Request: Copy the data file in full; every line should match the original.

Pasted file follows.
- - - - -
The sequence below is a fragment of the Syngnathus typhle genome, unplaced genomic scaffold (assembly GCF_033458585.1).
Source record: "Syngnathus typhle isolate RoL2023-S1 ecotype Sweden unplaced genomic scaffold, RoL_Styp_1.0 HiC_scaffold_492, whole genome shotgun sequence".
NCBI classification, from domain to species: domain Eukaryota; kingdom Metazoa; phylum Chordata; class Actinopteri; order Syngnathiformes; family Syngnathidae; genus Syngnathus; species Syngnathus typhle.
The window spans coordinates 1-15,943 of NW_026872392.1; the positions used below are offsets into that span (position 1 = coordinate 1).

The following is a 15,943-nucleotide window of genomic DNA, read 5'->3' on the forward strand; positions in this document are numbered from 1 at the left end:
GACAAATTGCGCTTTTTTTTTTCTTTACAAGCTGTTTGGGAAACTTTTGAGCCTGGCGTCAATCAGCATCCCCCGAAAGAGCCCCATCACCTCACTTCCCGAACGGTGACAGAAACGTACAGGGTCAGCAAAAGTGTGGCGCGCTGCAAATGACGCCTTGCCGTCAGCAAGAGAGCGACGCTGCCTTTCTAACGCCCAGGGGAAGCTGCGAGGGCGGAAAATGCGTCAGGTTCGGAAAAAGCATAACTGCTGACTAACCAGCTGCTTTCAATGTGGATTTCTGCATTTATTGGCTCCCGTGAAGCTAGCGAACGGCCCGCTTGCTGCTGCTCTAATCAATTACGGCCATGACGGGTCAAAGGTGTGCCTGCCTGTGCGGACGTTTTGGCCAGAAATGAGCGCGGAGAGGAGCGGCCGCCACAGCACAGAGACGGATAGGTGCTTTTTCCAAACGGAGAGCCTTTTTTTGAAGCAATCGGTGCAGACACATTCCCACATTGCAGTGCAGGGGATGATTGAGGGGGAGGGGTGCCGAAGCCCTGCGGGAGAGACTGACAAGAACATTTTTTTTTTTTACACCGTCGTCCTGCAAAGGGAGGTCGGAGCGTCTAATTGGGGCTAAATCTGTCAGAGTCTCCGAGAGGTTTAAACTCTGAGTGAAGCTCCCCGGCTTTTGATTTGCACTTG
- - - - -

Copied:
The sequence below is a fragment of the Syngnathus typhle genome, unplaced genomic scaffold (assembly GCF_033458585.1).
Source record: "Syngnathus typhle isolate RoL2023-S1 ecotype Sweden unplaced genomic scaffold, RoL_Styp_1.0 HiC_scaffold_492, whole genome shotgun sequence".
NCBI classification, from domain to species: domain Eukaryota; kingdom Metazoa; phylum Chordata; class Actinopteri; order Syngnathiformes; family Syngnathidae; genus Syngnathus; species Syngnathus typhle.
The window spans coordinates 1-15,943 of NW_026872392.1; the positions used below are offsets into that span (position 1 = coordinate 1).

The following is a 15,943-nucleotide window of genomic DNA, read 5'->3' on the forward strand; positions in this document are numbered from 1 at the left end:
GACAAATTGCGCTTTTTTTTTTCTTTACAAGCTGTTTGGGAAACTTTTGAGCCTGGCGTCAATCAGCATCCCCCGAAAGAGCCCCATCACCTCACTTCCCGAACGGTGACAGAAACGTACAGGGTCAGCAAAAGTGTGGCGCGCTGCAAATGACGCCTTGCCGTCAGCAAGAGAGCGACGCTGCCTTTCTAACGCCCAGGGGAAGCTGCGAGGGCGGAAAATGCGTCAGGTTCGGAAAAAGCATAACTGCTGACTAACCAGCTGCTTTCAATGTGGATTTCTGCATTTATTGGCTCCCGTGAAGCTAGCGAACGGCCCGCTTGCTGCTGCTCTAATCAATTACGGCCATGACGGGTCAAAGGTGTGCCTGCCTGTGCGGACGTTTTGGCCAGAAATGAGCGCGGAGAGGAGCGGCCGCCACAGCACAGAGACGGATAGGTGCTTTTTCCAAACGGAGAGCCTTTTTTTGAAGCAATCGGTGCAGACACATTCCCACATTGCAGTGCAGGGGATGATTGAGGGGGAGGGGTGCCGAAGCCCTGCGGGAGAGACTGACAAGAACATTTTTTTTTTTTACACCGTCGTCCTGCAAAGGGAGGTCGGAGCGTCTAATTGGGGCTAAATCTGTCAGAGTCTCCGAGAGGTTTAAACTCTGAGTGAAGCTCCCCGGCTTTTGATTTGCACTTG